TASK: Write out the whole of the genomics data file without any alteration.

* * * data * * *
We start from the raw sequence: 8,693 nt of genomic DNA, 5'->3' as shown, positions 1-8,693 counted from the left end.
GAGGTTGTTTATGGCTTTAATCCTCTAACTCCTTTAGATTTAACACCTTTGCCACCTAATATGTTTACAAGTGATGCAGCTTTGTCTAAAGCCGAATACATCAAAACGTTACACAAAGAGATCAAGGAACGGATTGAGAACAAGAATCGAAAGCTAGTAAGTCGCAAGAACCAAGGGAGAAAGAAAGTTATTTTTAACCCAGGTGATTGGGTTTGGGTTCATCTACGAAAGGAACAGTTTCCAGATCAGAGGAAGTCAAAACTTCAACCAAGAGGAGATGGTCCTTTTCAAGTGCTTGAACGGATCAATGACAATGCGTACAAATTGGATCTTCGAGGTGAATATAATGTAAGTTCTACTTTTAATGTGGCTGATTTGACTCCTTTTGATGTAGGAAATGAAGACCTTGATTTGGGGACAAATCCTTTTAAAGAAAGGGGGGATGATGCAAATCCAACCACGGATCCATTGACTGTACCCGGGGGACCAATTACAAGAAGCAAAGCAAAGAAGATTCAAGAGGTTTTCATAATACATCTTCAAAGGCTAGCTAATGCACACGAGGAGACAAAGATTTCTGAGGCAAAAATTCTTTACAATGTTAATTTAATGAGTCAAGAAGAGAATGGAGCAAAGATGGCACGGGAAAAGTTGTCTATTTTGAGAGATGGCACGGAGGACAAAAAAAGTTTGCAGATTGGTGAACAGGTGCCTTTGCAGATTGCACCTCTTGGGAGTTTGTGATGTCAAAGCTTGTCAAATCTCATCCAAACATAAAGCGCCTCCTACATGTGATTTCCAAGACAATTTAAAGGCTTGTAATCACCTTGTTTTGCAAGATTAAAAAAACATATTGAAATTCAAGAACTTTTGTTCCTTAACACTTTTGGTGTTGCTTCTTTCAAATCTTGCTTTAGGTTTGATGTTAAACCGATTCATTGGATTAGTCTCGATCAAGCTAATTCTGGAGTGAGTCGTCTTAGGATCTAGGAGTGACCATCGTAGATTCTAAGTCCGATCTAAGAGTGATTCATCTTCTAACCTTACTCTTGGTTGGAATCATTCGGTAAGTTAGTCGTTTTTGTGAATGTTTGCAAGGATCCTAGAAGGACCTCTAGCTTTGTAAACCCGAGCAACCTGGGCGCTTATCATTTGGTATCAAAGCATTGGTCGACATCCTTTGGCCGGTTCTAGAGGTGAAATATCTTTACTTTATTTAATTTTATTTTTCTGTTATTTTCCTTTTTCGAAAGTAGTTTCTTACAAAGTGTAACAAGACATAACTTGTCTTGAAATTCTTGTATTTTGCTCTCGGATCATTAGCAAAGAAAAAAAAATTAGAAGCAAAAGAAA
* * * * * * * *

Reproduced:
We start from the raw sequence: 8,693 nt of genomic DNA, 5'->3' as shown, positions 1-8,693 counted from the left end.
GAGGTTGTTTATGGCTTTAATCCTCTAACTCCTTTAGATTTAACACCTTTGCCACCTAATATGTTTACAAGTGATGCAGCTTTGTCTAAAGCCGAATACATCAAAACGTTACACAAAGAGATCAAGGAACGGATTGAGAACAAGAATCGAAAGCTAGTAAGTCGCAAGAACCAAGGGAGAAAGAAAGTTATTTTTAACCCAGGTGATTGGGTTTGGGTTCATCTACGAAAGGAACAGTTTCCAGATCAGAGGAAGTCAAAACTTCAACCAAGAGGAGATGGTCCTTTTCAAGTGCTTGAACGGATCAATGACAATGCGTACAAATTGGATCTTCGAGGTGAATATAATGTAAGTTCTACTTTTAATGTGGCTGATTTGACTCCTTTTGATGTAGGAAATGAAGACCTTGATTTGGGGACAAATCCTTTTAAAGAAAGGGGGGATGATGCAAATCCAACCACGGATCCATTGACTGTACCCGGGGGACCAATTACAAGAAGCAAAGCAAAGAAGATTCAAGAGGTTTTCATAATACATCTTCAAAGGCTAGCTAATGCACACGAGGAGACAAAGATTTCTGAGGCAAAAATTCTTTACAATGTTAATTTAATGAGTCAAGAAGAGAATGGAGCAAAGATGGCACGGGAAAAGTTGTCTATTTTGAGAGATGGCACGGAGGACAAAAAAAGTTTGCAGATTGGTGAACAGGTGCCTTTGCAGATTGCACCTCTTGGGAGTTTGTGATGTCAAAGCTTGTCAAATCTCATCCAAACATAAAGCGCCTCCTACATGTGATTTCCAAGACAATTTAAAGGCTTGTAATCACCTTGTTTTGCAAGATTAAAAAAACATATTGAAATTCAAGAACTTTTGTTCCTTAACACTTTTGGTGTTGCTTCTTTCAAATCTTGCTTTAGGTTTGATGTTAAACCGATTCATTGGATTAGTCTCGATCAAGCTAATTCTGGAGTGAGTCGTCTTAGGATCTAGGAGTGACCATCGTAGATTCTAAGTCCGATCTAAGAGTGATTCATCTTCTAACCTTACTCTTGGTTGGAATCATTCGGTAAGTTAGTCGTTTTTGTGAATGTTTGCAAGGATCCTAGAAGGACCTCTAGCTTTGTAAACCCGAGCAACCTGGGCGCTTATCATTTGGTATCAAAGCATTGGTCGACATCCTTTGGCCGGTTCTAGAGGTGAAATATCTTTACTTTATTTAATTTTATTTTTCTGTTATTTTCCTTTTTCGAAAGTAGTTTCTTACAAAGTGTAACAAGACATAACTTGTCTTGAAATTCTTGTATTTTGCTCTCGGATCATTAGCAAAGAAAAAAAAATTAGAAGCAAAAGAAA